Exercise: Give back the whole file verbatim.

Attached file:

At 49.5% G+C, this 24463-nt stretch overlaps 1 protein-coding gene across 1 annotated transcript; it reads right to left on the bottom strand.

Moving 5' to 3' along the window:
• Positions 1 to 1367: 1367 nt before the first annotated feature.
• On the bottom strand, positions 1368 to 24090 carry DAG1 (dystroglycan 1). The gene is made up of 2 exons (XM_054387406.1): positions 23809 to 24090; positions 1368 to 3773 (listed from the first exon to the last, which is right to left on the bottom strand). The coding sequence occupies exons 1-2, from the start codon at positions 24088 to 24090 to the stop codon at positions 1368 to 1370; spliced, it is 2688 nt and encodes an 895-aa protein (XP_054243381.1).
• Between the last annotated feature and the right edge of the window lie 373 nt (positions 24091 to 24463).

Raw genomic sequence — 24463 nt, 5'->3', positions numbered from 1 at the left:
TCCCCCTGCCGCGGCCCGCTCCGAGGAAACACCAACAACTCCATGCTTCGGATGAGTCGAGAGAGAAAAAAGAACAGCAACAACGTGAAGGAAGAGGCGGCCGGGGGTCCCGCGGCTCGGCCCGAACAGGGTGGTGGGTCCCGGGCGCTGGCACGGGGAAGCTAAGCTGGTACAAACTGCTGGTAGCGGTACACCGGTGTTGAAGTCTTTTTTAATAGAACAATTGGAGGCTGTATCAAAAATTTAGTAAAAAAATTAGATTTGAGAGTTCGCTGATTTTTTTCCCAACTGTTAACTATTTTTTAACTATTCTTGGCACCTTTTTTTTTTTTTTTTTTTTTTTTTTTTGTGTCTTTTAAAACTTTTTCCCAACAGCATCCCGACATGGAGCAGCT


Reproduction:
At 49.5% G+C, this 24463-nt stretch overlaps 1 protein-coding gene across 1 annotated transcript; it reads right to left on the bottom strand.

Moving 5' to 3' along the window:
• Positions 1 to 1367: 1367 nt before the first annotated feature.
• On the bottom strand, positions 1368 to 24090 carry DAG1 (dystroglycan 1). The gene is made up of 2 exons (XM_054387406.1): positions 23809 to 24090; positions 1368 to 3773 (listed from the first exon to the last, which is right to left on the bottom strand). The coding sequence occupies exons 1-2, from the start codon at positions 24088 to 24090 to the stop codon at positions 1368 to 1370; spliced, it is 2688 nt and encodes an 895-aa protein (XP_054243381.1).
• Between the last annotated feature and the right edge of the window lie 373 nt (positions 24091 to 24463).

Raw genomic sequence — 24463 nt, 5'->3', positions numbered from 1 at the left:
TCCCCCTGCCGCGGCCCGCTCCGAGGAAACACCAACAACTCCATGCTTCGGATGAGTCGAGAGAGAAAAAAGAACAGCAACAACGTGAAGGAAGAGGCGGCCGGGGGTCCCGCGGCTCGGCCCGAACAGGGTGGTGGGTCCCGGGCGCTGGCACGGGGAAGCTAAGCTGGTACAAACTGCTGGTAGCGGTACACCGGTGTTGAAGTCTTTTTTAATAGAACAATTGGAGGCTGTATCAAAAATTTAGTAAAAAAATTAGATTTGAGAGTTCGCTGATTTTTTTCCCAACTGTTAACTATTTTTTAACTATTCTTGGCACCTTTTTTTTTTTTTTTTTTTTTTTTTTTTGTGTCTTTTAAAACTTTTTCCCAACAGCATCCCGACATGGAGCAGCT